I am very conscious of the low pay of the sector and anxious to support child care staff to meet these new requirements. In 2013, we made nearly €1 million available to support existing staff working in the child care sector to meet the new requirements. To support child care staff further, we launched the learner fund last March. The fund, which is administered by Pobal with the help of local city and county child care committees, has a total allocation of €3 million for the years 2014 and 2015 and is being targeted to subsidise the cost for child care staff who are required to undertake accredited level five and level six courses. To support the child care sector in improving quality, the national early years quality support service - Better Start - is being introduced as part of the quality agenda. The Better Start programme is a national approach to quality improvement supports and incorporates the work of city and county child care committees, the national voluntary child care organisations and the work of a new element, the early years specialist service. The aim of Better Start is to provide a nationally coherent continuum of support to providers to help them improve quality. An innovative element of Better Start is to employ 30 graduates in early childhood care and education who will work directly with services to improve quality, including assisting services in the implementation of the Síolta framework and the Aistear curriculum. These specialists were recruited in October and, following a training programme, are now starting to work with services on the ground.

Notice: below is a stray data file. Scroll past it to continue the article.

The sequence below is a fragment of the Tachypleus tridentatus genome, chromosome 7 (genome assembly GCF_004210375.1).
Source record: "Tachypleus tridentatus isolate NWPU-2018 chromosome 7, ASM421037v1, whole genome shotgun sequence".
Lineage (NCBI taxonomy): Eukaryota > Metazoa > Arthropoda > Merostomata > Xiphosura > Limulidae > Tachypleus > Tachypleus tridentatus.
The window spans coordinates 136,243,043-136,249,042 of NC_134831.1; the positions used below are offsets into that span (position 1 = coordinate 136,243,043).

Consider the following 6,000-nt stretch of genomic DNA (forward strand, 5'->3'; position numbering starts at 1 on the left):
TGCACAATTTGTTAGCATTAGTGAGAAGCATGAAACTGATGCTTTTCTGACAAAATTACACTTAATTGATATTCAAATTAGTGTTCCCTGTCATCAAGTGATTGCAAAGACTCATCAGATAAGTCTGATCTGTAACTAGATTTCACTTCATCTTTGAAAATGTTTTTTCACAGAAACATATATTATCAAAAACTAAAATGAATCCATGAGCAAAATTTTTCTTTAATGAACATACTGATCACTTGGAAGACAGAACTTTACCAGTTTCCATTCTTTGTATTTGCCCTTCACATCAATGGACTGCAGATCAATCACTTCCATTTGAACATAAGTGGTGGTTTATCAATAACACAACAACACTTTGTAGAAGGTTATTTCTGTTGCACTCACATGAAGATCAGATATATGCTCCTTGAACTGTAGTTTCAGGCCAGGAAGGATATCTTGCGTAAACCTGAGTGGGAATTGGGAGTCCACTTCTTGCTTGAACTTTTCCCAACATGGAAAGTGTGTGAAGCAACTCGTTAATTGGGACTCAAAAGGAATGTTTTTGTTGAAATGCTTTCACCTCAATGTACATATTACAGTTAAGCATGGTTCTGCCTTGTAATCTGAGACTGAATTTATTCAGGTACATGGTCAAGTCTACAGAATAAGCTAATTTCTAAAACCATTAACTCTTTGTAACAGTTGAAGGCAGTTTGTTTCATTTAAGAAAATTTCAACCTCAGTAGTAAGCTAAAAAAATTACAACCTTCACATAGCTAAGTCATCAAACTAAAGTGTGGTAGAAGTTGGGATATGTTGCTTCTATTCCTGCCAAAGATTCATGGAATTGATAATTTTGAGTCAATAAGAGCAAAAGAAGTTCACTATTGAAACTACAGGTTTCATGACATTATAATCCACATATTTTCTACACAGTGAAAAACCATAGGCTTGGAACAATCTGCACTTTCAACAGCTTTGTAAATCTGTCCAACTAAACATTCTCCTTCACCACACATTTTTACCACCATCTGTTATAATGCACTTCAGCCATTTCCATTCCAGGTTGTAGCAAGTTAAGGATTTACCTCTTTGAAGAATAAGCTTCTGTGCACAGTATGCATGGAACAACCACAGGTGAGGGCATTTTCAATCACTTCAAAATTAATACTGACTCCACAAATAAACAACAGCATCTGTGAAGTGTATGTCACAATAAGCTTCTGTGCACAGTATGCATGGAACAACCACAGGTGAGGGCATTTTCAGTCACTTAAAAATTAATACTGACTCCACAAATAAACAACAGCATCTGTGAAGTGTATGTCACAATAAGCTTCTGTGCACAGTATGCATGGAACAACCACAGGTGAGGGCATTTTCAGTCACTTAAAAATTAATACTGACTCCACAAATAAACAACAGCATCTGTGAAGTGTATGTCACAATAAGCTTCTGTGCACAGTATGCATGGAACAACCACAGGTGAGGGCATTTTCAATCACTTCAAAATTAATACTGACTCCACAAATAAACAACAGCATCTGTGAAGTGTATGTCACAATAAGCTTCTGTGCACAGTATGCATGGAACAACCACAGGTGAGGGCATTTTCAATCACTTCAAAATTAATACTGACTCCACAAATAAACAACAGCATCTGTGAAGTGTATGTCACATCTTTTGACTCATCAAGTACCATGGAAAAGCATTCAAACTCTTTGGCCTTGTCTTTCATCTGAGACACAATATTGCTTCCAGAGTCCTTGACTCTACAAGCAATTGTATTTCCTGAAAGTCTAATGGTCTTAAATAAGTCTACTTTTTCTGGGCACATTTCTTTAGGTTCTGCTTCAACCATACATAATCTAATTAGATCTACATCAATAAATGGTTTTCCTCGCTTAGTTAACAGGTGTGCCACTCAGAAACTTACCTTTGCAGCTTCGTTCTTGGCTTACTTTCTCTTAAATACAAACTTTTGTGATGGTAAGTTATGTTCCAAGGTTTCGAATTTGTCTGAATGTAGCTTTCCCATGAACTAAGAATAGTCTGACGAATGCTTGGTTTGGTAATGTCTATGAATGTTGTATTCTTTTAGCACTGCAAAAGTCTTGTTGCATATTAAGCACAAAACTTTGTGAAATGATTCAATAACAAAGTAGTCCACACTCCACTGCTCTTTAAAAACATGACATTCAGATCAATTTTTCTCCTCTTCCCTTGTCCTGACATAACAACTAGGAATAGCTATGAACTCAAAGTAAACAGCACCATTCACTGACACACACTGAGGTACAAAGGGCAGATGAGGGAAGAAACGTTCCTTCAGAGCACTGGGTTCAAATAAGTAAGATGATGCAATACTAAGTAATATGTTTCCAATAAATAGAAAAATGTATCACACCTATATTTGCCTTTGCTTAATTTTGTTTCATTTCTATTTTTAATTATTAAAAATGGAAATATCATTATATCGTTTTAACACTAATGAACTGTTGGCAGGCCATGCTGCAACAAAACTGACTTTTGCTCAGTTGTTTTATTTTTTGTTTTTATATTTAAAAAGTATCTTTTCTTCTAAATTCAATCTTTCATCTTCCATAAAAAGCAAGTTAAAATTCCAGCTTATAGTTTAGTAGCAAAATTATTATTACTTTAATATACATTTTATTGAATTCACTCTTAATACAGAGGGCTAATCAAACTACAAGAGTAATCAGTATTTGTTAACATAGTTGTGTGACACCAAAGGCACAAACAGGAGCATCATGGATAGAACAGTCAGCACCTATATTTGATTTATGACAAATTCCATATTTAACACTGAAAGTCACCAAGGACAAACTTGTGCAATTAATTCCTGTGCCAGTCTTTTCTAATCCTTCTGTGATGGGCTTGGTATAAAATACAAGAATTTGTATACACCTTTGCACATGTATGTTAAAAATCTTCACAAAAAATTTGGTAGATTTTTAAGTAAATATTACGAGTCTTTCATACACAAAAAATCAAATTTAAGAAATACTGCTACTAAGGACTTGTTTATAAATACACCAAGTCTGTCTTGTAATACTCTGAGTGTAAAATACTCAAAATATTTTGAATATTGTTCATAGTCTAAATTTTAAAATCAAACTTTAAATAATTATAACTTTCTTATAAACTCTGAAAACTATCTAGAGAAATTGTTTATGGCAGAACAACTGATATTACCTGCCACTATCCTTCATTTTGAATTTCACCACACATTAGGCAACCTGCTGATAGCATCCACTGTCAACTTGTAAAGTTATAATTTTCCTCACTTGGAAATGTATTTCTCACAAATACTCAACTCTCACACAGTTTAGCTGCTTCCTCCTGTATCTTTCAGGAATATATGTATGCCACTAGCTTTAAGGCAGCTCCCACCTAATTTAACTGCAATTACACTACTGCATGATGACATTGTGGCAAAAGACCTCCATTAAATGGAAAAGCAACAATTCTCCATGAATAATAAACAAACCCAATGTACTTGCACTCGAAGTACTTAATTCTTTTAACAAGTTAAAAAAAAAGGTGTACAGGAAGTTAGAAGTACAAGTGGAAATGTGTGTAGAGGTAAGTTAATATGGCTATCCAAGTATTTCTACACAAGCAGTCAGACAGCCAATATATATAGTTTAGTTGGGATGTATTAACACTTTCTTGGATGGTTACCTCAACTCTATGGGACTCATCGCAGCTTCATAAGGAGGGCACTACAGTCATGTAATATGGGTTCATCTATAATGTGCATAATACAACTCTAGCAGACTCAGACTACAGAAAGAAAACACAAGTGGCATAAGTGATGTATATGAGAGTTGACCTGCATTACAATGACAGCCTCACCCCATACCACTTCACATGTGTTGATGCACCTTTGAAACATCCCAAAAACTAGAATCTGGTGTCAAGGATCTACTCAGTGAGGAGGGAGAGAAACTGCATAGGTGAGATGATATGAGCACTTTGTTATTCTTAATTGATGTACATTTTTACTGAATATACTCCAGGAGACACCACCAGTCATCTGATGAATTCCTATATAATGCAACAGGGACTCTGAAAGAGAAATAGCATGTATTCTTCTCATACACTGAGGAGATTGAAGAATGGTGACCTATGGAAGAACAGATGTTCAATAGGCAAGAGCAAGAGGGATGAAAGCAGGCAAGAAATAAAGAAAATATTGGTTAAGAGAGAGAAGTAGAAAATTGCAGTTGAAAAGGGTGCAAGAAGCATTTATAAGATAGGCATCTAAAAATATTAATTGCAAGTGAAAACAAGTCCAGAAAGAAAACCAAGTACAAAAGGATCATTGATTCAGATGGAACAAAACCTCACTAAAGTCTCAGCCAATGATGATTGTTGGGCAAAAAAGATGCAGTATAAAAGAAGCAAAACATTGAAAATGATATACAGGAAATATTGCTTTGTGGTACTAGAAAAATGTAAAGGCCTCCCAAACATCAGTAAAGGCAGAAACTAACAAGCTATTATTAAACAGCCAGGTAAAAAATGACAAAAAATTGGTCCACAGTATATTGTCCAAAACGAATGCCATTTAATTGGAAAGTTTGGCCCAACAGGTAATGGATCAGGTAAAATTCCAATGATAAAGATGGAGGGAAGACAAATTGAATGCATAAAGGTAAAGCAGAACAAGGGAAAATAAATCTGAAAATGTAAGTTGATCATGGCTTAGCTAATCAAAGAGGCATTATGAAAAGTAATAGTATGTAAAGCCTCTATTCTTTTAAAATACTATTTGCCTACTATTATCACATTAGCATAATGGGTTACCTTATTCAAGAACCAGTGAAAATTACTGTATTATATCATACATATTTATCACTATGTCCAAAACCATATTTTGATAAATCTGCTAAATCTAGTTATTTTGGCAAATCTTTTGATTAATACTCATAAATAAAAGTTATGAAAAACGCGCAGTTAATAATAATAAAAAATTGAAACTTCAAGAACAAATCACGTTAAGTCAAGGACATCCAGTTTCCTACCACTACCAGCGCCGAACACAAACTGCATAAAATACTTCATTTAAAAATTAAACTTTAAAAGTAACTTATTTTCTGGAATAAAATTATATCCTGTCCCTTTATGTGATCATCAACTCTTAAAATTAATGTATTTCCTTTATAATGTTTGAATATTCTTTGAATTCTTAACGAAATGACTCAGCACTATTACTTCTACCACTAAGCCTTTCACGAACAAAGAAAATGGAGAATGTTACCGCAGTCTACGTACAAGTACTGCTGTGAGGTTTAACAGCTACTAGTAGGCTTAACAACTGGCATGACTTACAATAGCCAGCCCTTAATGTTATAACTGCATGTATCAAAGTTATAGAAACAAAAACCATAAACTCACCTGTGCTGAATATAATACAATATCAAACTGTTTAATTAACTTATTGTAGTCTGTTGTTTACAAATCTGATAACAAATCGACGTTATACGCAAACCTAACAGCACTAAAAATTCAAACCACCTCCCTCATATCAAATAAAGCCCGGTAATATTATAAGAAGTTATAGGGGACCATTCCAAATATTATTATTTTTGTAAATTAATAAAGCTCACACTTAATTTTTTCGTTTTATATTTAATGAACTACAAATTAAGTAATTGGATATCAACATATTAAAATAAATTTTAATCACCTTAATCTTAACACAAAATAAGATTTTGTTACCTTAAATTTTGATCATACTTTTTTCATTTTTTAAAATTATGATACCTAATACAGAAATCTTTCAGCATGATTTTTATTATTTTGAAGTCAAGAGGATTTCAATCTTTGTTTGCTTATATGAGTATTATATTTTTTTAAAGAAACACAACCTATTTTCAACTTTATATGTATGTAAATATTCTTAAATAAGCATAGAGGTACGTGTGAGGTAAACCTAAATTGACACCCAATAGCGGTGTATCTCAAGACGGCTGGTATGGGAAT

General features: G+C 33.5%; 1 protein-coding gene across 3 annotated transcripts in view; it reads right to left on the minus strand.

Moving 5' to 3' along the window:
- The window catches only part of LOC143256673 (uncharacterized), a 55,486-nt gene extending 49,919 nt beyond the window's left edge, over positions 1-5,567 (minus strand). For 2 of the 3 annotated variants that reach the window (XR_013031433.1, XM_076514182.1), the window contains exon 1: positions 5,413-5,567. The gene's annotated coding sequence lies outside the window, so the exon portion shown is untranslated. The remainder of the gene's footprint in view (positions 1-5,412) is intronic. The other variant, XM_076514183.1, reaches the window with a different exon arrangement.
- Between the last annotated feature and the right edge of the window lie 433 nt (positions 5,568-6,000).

It is clear that accessibility and affordability of high quality child care can play a critical role in achieving a number of Government priorities, including improving educational outcomes for children, reducing poverty and increasing parents' participation in the labour market. I want to ensure that all the benefits of child care investments are fully realised. It is crucial that we develop a coherent whole-of-Government approach to investment in child care services. To do this, we need future public investment in child care that is evidence-based and strategically co-ordinated. With this in mind, I am establishing a cross-departmental group to examine the provision right across the zero to six age group and to consider the after-school needs of older school-going children. I will welcome submissions from interested parties to the cross-departmental group for their consideration.

This new group will include representatives of the Departments of Education and Skills; Social Protection; Jobs, Enterprise and Innovation; Public Expenditure and Reform; Finance; and the Department of the Taoiseach. It will be led and supported by my Department. I will be asking that the work of this group be carried out within a short timeframe and I expect that the group will report to me in the summer. It will have its first meeting before the end of this month.

Our annual spending on child care related programmes has been in the region of 0.2% of GDP in recent years. However, this does not include expenditure under other early intervention programmes or by other Departments on early years programmes and services and therefore does not represent the full extent of State expenditure. The OECD indicates that Ireland spends approximately 0.4% of GDP relative to an OECD average of 0.7%. I would of course very much like to increase spending on early child care and education programmes over time but we also face difficult budgetary realities and tough choices about spending across government.